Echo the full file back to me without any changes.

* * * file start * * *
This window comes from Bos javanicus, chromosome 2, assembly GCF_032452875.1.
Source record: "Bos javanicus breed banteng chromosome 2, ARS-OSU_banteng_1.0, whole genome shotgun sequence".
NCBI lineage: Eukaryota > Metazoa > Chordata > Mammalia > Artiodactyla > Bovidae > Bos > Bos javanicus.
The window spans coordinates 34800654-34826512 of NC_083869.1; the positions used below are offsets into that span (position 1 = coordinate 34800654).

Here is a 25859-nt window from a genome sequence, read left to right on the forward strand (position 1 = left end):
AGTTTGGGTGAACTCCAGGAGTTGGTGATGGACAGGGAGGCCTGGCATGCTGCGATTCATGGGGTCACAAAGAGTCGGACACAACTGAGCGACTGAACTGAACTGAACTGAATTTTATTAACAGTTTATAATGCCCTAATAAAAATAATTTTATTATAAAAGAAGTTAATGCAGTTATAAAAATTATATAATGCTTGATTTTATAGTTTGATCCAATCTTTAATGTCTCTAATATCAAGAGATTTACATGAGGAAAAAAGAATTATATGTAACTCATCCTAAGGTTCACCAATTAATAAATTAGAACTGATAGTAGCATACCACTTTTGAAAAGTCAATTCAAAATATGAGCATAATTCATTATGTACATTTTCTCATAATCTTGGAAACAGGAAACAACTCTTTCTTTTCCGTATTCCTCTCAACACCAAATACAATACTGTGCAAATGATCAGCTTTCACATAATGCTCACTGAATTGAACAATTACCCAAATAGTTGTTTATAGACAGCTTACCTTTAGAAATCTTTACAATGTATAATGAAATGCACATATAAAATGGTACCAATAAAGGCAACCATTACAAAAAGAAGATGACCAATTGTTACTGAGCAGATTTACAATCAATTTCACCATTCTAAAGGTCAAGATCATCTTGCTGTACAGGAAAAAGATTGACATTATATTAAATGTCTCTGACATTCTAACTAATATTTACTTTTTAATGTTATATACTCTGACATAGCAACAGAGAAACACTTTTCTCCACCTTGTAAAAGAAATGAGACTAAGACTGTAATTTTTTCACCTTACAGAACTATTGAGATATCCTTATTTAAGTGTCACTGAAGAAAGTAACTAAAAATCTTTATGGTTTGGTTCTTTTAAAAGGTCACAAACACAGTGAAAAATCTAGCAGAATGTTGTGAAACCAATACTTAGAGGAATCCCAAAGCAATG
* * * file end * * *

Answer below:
This window comes from Bos javanicus, chromosome 2, assembly GCF_032452875.1.
Source record: "Bos javanicus breed banteng chromosome 2, ARS-OSU_banteng_1.0, whole genome shotgun sequence".
NCBI lineage: Eukaryota > Metazoa > Chordata > Mammalia > Artiodactyla > Bovidae > Bos > Bos javanicus.
The window spans coordinates 34800654-34826512 of NC_083869.1; the positions used below are offsets into that span (position 1 = coordinate 34800654).

Here is a 25859-nt window from a genome sequence, read left to right on the forward strand (position 1 = left end):
AGTTTGGGTGAACTCCAGGAGTTGGTGATGGACAGGGAGGCCTGGCATGCTGCGATTCATGGGGTCACAAAGAGTCGGACACAACTGAGCGACTGAACTGAACTGAACTGAATTTTATTAACAGTTTATAATGCCCTAATAAAAATAATTTTATTATAAAAGAAGTTAATGCAGTTATAAAAATTATATAATGCTTGATTTTATAGTTTGATCCAATCTTTAATGTCTCTAATATCAAGAGATTTACATGAGGAAAAAAGAATTATATGTAACTCATCCTAAGGTTCACCAATTAATAAATTAGAACTGATAGTAGCATACCACTTTTGAAAAGTCAATTCAAAATATGAGCATAATTCATTATGTACATTTTCTCATAATCTTGGAAACAGGAAACAACTCTTTCTTTTCCGTATTCCTCTCAACACCAAATACAATACTGTGCAAATGATCAGCTTTCACATAATGCTCACTGAATTGAACAATTACCCAAATAGTTGTTTATAGACAGCTTACCTTTAGAAATCTTTACAATGTATAATGAAATGCACATATAAAATGGTACCAATAAAGGCAACCATTACAAAAAGAAGATGACCAATTGTTACTGAGCAGATTTACAATCAATTTCACCATTCTAAAGGTCAAGATCATCTTGCTGTACAGGAAAAAGATTGACATTATATTAAATGTCTCTGACATTCTAACTAATATTTACTTTTTAATGTTATATACTCTGACATAGCAACAGAGAAACACTTTTCTCCACCTTGTAAAAGAAATGAGACTAAGACTGTAATTTTTTCACCTTACAGAACTATTGAGATATCCTTATTTAAGTGTCACTGAAGAAAGTAACTAAAAATCTTTATGGTTTGGTTCTTTTAAAAGGTCACAAACACAGTGAAAAATCTAGCAGAATGTTGTGAAACCAATACTTAGAGGAATCCCAAAGCAATG